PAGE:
Extending practice time

Discussion in 'Trumpet Discussion' started by hhsTrumpet, Jan 19, 2012.

  1. hhsTrumpet

    hhsTrumpet Piano User

    Dec 3, 2011
    Even if you put a lot of effort and time into practicing, there is a limit to how long your chops last. Do you have any tips on how to extend your practice time, so you can practice more?
  2. jiarby

    jiarby Fortissimo User

    May 7, 2011
    practice alot more often, but for shorter duration.
    Ten 20 minute sessions is great spread throughout the day.

    Quit before you feel fatigued.

    Also remember that when you are resting it is beneficial to your playing. It is just as important to NOT play to keep your chops in tip top shape.
    There are other things you can do with the horn off your face that will improve your playing... transcription, theory, composition, arranging, ear training, listening to other...

    Even just getting away from music completely for a little will make your mind fresh and ready to go when you come back tomorrow.

    JNINWI Piano User

    Apr 26, 2011
    Breath and compress air properly, reduce the chop pressure used to as little as necessary,
    utilize your oral cavity correctly. Accomplish these and you can play all day with little to no fatigue.
  4. rowuk

    rowuk Moderator Staff Member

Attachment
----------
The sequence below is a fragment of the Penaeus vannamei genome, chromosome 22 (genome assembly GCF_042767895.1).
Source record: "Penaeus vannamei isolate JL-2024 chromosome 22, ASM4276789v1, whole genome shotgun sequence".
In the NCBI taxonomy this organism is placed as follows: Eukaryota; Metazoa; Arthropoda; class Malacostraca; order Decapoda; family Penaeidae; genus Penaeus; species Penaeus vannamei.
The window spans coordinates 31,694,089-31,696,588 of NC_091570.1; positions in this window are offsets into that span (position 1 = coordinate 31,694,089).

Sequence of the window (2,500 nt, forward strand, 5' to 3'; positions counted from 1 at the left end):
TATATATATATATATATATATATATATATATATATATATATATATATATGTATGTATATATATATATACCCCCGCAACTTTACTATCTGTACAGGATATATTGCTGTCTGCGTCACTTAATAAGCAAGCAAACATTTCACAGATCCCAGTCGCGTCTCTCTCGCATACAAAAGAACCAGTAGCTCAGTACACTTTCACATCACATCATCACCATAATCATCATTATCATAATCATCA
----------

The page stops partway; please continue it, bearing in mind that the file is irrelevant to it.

Jun 18, 2006
    Endurance is a function of your body, soul and brain being synchronized. Practicing more is not the answer. Getting your body and brain involved in every note is the secret.

    The first step is to figure out what you are doing right and what needs help. I mean posture, breathing, ear training, understanding the style of music. I do not mean range or technique.

    Once we learn to play WITH the music, things get easier. Once we are making music, it is more fun to PLAY more which leads us to challenges that we PRACTICE for. After we have reached some basic capabilities, the development steps become obvious.

    Playing softly is generally a good first step to having more endurance. Being careful about (always) getting a big breath is useful too. Never playing a brainless note is another real sign of maturity. Making every note count is not only reserved for the pros.

    Endurance, range, style are holistic characteristics. If we concentrate on "technique" we do not get connected to what is important.

    JNINWI Piano User

    Apr 26, 2011
    Rowuk….Excellent piece of advice…..”No… Brainless… Notes” An easy place to be, but once you commit to this the benefits are huge. Thanks for this advice !
  6. mrsemman

    mrsemman Piano User

    Apr 8, 2010
    The old trumpet adage, "rest as much as you play", comes to mind. While resting, go through the music. Work on the tempo, keys, etc. and then try to sing the piece. Getting the music into your head is as important as the chops. Then go back to playing. You will find that the time has flown by and your chops are still in good shape.

  7. Local 357

    Local 357 Banned

    Jul 1, 2011
    Sometimes we have to take a mindset like this and view it through the looking glass: black is white and white is black.

    Instead of figuring ways of extending the practice time why not look for ways to avoid over training? I'm not saying with 100% certainty that you are over training. However this is the general condition of the most serious and aspiring trumpet players.